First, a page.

Organizers say at least 50,000 people are expected to be a part of the Women's March on Chicago this weekend, one day after Donald Trump's inauguration.
The new number comes after the group revealed during a press conference Tuesday that 40,000 marchers had registered for the event with another 20,000 interested in attending.
"The incoming administration and president have promised an assault on women’s rights, we are prepared to fight back," said organizer Ann Scholhamer.
The Chicago event is one of many around the country and the world being held in conjunction with the Women’s March on Washington.
"This march is just one moment in time but it’s a moment that will hopefully ignite a powerful message," said Donna Miller with Planned Parenthood. "Women are taking action and will continue to take action."
The group noted it is not an anti-Trump event, but that many marchers may be marching for political reasons.
The demonstrators are expected to take to city streets after a morning rally, which will likely mean street closures in downtown Chicago Saturday as the group marches on a route beginning near the city's Grant Park and ending at Federal Plaza.
Originally slated to be held at the Petrillo Bandshell Saturday, the event will now begin at 10 a.m. on Columbus Drive near Jackson Drive.
Columbus Drive will be closed from East Monroe Street to East Balbo Avenue. East Jackson Drive, East Congress and Balbo Avenue will all be closed from Michigan Avenue to Lake Shore Drive. Monroe will also be closed from Michigan Avenue to Columbus, organizers said.
The event will begin with the rally near Grant Park, featuring speeches and performances from several people including Ari Afsar, Karen Olivo and Samantha Marie Ware from the cast of “Hamilton.”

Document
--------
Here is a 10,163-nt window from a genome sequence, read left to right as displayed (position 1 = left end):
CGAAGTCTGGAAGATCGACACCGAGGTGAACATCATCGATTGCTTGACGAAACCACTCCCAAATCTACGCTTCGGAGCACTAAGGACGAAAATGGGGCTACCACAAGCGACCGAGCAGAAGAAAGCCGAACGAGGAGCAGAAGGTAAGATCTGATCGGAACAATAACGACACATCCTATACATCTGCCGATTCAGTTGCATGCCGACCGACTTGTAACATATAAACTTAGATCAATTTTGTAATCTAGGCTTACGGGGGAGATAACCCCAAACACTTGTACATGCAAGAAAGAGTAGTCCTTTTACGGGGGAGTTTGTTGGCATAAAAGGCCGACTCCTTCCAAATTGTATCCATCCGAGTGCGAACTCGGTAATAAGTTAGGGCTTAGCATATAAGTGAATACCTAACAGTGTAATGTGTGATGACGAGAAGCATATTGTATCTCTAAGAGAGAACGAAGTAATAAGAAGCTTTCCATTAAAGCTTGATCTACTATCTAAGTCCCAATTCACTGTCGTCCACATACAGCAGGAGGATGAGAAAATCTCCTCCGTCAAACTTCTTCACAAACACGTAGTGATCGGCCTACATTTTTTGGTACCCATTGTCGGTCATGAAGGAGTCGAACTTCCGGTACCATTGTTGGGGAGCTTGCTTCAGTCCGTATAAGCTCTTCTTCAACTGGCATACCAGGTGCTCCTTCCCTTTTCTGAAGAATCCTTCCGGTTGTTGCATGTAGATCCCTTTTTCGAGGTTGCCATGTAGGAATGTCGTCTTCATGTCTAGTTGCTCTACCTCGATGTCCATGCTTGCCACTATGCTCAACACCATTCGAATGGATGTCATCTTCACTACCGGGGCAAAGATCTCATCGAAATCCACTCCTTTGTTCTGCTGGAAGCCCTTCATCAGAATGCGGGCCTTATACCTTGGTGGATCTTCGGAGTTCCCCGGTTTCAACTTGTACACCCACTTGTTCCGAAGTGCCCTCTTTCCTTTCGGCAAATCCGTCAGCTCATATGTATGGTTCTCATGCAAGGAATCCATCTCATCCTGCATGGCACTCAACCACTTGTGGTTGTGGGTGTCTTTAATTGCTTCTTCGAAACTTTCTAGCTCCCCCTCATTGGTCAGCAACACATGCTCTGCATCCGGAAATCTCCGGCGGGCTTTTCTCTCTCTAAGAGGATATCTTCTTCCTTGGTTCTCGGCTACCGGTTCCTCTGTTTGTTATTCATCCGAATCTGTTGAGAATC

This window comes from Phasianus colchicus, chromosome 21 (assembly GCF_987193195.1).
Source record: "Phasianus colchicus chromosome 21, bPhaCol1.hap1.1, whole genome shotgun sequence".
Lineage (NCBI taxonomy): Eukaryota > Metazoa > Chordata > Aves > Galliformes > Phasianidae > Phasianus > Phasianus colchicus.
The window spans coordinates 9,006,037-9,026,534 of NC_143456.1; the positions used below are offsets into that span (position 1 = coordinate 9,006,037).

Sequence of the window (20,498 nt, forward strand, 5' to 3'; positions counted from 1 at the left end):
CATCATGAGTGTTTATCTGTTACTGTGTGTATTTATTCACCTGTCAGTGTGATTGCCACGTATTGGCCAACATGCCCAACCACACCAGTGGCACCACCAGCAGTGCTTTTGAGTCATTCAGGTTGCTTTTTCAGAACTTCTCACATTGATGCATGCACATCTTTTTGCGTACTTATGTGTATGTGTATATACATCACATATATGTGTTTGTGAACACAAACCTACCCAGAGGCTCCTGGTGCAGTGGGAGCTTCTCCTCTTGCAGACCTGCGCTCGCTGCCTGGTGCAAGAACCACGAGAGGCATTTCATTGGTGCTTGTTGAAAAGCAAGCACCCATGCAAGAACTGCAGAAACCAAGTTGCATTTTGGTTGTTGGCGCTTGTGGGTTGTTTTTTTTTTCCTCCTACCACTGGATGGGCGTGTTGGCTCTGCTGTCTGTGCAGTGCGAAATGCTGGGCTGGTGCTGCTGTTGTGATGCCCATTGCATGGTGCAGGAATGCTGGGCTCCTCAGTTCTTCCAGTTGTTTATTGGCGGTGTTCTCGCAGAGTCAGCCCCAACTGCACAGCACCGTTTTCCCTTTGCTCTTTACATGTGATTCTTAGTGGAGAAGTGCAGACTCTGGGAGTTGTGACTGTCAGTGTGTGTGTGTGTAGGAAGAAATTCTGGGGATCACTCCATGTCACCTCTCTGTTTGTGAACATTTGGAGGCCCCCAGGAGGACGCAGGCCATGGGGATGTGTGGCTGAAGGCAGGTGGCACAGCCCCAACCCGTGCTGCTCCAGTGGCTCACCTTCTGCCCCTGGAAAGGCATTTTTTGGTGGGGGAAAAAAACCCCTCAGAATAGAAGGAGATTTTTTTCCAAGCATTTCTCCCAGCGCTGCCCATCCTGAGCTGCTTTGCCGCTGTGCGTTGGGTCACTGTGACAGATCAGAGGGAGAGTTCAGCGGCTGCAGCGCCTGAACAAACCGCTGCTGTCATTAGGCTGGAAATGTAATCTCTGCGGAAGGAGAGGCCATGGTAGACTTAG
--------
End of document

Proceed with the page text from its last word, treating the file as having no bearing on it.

The march is expected to step off at 11:30 a.m. and continue west on Jackson Boulevard before ending at Federal Plaza.
As of Monday, nearly $40,000 had been raised to fund equipment needed for the downtown event.
“We will mobilize as women and supporters of women to protect our rights and civil liberties,” organizers wrote on the fundraising page. “We stand in solidarity with other women’s marches planned across the country and the world on January 21 and WE WILL BE SEEN AND HEARD by the new administration. We are of varied races, ethnicities, ages, religions, sexual and gender identities, economic situations, politics, and countless other diversities. We share space on January 21 to express our diverse and similar concerns and protect our rights and our humanity.”
The marches nationwide are expected to draw hundreds of thousands of people on Saturday.
Chicago police did not immediately respond to a request for comment on plans for security or potential traffic disruptions during the event.